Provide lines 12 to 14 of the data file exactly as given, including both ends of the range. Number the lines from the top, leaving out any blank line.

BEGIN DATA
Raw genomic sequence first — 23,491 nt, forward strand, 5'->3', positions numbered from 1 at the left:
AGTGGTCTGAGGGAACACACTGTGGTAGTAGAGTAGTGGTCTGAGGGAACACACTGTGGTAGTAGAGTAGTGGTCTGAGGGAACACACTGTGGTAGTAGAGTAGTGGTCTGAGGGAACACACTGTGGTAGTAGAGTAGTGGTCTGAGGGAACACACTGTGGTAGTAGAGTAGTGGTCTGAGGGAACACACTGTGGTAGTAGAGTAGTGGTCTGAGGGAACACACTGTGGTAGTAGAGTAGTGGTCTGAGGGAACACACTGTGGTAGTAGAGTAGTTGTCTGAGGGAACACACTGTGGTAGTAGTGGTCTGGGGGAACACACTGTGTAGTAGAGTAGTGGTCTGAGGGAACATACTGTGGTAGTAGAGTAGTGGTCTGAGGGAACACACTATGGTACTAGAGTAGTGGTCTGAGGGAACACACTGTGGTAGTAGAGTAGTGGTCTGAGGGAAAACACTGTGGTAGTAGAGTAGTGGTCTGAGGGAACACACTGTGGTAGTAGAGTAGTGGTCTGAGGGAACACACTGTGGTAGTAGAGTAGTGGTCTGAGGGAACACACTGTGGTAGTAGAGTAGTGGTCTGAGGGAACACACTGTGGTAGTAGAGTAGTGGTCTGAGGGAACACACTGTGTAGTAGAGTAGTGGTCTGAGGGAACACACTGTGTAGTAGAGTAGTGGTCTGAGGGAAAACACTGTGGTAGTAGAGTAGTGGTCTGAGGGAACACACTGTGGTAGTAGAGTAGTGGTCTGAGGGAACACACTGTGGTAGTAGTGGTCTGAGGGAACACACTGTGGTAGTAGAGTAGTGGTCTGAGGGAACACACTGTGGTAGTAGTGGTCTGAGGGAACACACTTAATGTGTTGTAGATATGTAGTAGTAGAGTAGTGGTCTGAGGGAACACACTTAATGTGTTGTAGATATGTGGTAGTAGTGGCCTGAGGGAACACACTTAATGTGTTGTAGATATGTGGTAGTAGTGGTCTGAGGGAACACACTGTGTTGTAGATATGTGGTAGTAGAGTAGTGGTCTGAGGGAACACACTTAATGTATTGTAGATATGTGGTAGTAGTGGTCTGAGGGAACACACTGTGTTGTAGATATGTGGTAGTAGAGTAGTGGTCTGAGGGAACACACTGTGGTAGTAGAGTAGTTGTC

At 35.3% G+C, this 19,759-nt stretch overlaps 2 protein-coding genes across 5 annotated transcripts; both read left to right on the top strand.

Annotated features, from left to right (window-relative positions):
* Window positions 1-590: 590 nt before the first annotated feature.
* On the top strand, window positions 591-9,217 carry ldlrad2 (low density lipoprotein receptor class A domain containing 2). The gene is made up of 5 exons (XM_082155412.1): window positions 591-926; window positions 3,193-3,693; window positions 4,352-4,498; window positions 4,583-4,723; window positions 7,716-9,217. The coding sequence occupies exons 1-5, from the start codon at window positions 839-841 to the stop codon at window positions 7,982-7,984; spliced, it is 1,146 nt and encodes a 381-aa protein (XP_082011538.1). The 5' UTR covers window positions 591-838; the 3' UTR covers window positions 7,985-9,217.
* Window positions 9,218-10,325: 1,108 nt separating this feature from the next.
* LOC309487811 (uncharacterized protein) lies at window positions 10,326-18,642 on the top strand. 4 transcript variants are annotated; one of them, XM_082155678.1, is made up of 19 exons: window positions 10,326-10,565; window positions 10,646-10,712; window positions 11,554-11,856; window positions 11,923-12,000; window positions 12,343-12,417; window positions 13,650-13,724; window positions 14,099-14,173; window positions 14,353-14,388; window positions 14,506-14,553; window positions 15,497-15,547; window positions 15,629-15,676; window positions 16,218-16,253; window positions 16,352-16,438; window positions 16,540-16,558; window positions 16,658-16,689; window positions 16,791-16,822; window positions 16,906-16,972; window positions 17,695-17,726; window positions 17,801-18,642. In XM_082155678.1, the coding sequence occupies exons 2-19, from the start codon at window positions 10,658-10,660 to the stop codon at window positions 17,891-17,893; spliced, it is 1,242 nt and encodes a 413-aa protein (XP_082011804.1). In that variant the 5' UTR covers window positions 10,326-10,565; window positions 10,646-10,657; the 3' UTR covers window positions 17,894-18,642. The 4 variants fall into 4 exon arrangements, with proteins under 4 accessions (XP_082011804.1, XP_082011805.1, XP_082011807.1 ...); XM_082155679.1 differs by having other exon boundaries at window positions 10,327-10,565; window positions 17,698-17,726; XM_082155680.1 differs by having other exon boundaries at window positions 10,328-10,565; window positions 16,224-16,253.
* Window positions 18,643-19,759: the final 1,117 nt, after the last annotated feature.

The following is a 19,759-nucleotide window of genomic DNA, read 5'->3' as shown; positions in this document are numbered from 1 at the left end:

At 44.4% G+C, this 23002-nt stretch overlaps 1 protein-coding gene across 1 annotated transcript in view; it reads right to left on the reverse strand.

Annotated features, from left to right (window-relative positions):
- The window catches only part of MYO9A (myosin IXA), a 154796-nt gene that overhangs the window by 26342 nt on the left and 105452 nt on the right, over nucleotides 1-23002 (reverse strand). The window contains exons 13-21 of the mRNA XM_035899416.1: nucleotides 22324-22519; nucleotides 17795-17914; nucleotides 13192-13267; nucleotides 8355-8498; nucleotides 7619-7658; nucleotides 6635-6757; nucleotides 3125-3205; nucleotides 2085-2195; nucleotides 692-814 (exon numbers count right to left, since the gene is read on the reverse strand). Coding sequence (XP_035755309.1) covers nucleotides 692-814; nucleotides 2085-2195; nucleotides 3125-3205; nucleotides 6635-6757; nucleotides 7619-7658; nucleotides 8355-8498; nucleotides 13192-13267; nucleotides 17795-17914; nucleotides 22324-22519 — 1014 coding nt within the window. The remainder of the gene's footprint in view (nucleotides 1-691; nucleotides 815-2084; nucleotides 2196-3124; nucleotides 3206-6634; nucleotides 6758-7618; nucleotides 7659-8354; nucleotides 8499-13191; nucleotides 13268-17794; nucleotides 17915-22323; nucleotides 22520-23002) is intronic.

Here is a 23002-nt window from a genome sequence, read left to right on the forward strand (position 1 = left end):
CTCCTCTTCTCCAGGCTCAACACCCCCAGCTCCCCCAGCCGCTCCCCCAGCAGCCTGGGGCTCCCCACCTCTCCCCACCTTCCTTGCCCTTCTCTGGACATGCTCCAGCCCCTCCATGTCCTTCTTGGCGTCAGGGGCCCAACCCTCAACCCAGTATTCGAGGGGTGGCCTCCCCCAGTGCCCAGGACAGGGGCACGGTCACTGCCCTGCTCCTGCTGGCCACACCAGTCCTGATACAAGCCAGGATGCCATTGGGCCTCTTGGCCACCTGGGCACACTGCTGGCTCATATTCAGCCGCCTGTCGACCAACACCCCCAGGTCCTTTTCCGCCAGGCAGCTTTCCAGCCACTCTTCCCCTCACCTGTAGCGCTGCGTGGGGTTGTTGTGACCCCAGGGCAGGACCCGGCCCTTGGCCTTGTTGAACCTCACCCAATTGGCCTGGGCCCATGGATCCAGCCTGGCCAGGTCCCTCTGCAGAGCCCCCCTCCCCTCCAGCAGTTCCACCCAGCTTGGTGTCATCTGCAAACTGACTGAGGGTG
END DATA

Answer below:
Annotated features, from left to right (window-relative positions):
- The window catches only part of MYO9A (myosin IXA), a 154796-nt gene that overhangs the window by 26342 nt on the left and 105452 nt on the right, over nucleotides 1-23002 (reverse strand). The window contains exons 13-21 of the mRNA XM_035899416.1: nucleotides 22324-22519; nucleotides 17795-17914; nucleotides 13192-13267; nucleotides 8355-8498; nucleotides 7619-7658; nucleotides 6635-6757; nucleotides 3125-3205; nucleotides 2085-2195; nucleotides 692-814 (exon numbers count right to left, since the gene is read on the reverse strand). Coding sequence (XP_035755309.1) covers nucleotides 692-814; nucleotides 2085-2195; nucleotides 3125-3205; nucleotides 6635-6757; nucleotides 7619-7658; nucleotides 8355-8498; nucleotides 13192-13267; nucleotides 17795-17914; nucleotides 22324-22519 — 1014 coding nt within the window. The remainder of the gene's footprint in view (nucleotides 1-691; nucleotides 815-2084; nucleotides 2196-3124; nucleotides 3206-6634; nucleotides 6758-7618; nucleotides 7659-8354; nucleotides 8499-13191; nucleotides 13268-17794; nucleotides 17915-22323; nucleotides 22520-23002) is intronic.

Here is a 23002-nt window from a genome sequence, read left to right on the forward strand (position 1 = left end):